The Ministry of Defence (MoD) has formally raised objections to the possible erection of 60 giant wind turbines along the border of Northumberland and Cumbria.
MoD officials say the turbines would have an “unacceptable impact” on Royal Air Force (RAF) operations controlled by the radar surveillance system at RAF Spadeadam on the Northumberland/Cumbria border. The issue of safety is also at the forefront of the controversy. The 125m-high turbines can provide misleading information on radar screens and potentially conceal the presence of real aircraft.
The base is the only electronic warfare tactics range in the UK and is used to train RAF aircrews on how to evade radar-guided missiles and survive in hostile environments by using low-flying manoeuvres. The building of the wind turbines would force RAF crews to conduct low manoeuvres in a very narrow corridor, raising the possibility of an accident.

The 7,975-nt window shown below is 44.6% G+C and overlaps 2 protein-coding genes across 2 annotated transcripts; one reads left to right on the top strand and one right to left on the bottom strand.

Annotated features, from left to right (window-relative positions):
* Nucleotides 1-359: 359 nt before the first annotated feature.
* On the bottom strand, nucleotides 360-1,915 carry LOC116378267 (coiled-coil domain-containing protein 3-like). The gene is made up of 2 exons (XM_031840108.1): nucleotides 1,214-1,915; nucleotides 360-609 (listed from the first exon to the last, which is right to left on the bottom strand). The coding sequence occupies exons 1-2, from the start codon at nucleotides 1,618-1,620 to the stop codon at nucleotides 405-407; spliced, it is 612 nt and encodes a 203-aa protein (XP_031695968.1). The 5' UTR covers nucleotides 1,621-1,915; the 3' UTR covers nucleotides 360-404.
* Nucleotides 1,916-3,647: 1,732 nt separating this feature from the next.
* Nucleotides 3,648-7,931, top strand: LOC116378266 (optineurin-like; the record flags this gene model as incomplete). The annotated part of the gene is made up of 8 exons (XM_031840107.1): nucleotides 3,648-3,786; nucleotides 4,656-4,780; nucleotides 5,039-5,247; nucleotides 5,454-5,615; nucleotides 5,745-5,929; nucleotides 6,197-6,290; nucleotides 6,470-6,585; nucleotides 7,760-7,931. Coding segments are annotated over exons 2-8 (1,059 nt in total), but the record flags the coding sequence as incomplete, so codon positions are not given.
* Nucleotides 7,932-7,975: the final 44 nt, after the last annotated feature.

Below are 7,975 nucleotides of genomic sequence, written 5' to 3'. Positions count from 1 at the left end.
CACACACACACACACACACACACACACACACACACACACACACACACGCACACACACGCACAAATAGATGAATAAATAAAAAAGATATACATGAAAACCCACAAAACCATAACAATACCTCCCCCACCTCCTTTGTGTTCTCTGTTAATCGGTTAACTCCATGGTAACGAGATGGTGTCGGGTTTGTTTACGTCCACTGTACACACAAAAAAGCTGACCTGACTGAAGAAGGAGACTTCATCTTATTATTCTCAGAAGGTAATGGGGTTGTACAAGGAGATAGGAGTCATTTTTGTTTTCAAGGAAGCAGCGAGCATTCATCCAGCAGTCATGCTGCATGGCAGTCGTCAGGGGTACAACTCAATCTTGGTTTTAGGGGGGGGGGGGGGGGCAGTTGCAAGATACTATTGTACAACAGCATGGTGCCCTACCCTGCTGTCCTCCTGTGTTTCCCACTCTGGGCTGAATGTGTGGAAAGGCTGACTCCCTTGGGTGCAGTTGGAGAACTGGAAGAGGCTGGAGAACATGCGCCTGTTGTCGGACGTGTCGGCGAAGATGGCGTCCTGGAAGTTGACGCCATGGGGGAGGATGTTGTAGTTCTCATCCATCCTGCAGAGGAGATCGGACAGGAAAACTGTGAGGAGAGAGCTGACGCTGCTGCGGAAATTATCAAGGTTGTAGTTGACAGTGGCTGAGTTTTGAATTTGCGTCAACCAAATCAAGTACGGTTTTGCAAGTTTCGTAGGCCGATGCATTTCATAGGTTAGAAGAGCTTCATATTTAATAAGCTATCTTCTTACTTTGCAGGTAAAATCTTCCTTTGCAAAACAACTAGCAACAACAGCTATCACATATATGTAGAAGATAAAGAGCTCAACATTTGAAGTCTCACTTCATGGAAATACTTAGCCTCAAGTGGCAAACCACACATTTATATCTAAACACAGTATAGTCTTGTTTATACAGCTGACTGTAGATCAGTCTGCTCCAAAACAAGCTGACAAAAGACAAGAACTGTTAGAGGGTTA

The MoD is receiving strong support from local citizen groups and Newcastle Airport for its complaint. Carol Brodie, the chair of CREDIT (Campaign for Responsible Energy Development in Tynedale), said: “Anyone who spends any time in this area knows that military aircraft fly through the proposed wind farm sites at low level[s] almost every day, often several times a day and sometimes after dark. Common sense should have told the wind farm developers that we cannot have aircraft flying at 100ft in constrained airspace at very high speeds, having to avoid 400ft wind turbines in their path.”
Newcastle Airport has stated that the wind turbines will “absolutely interfere” with their radar systems.
17 September 2007
|Wind Watch relies entirely
on User Funding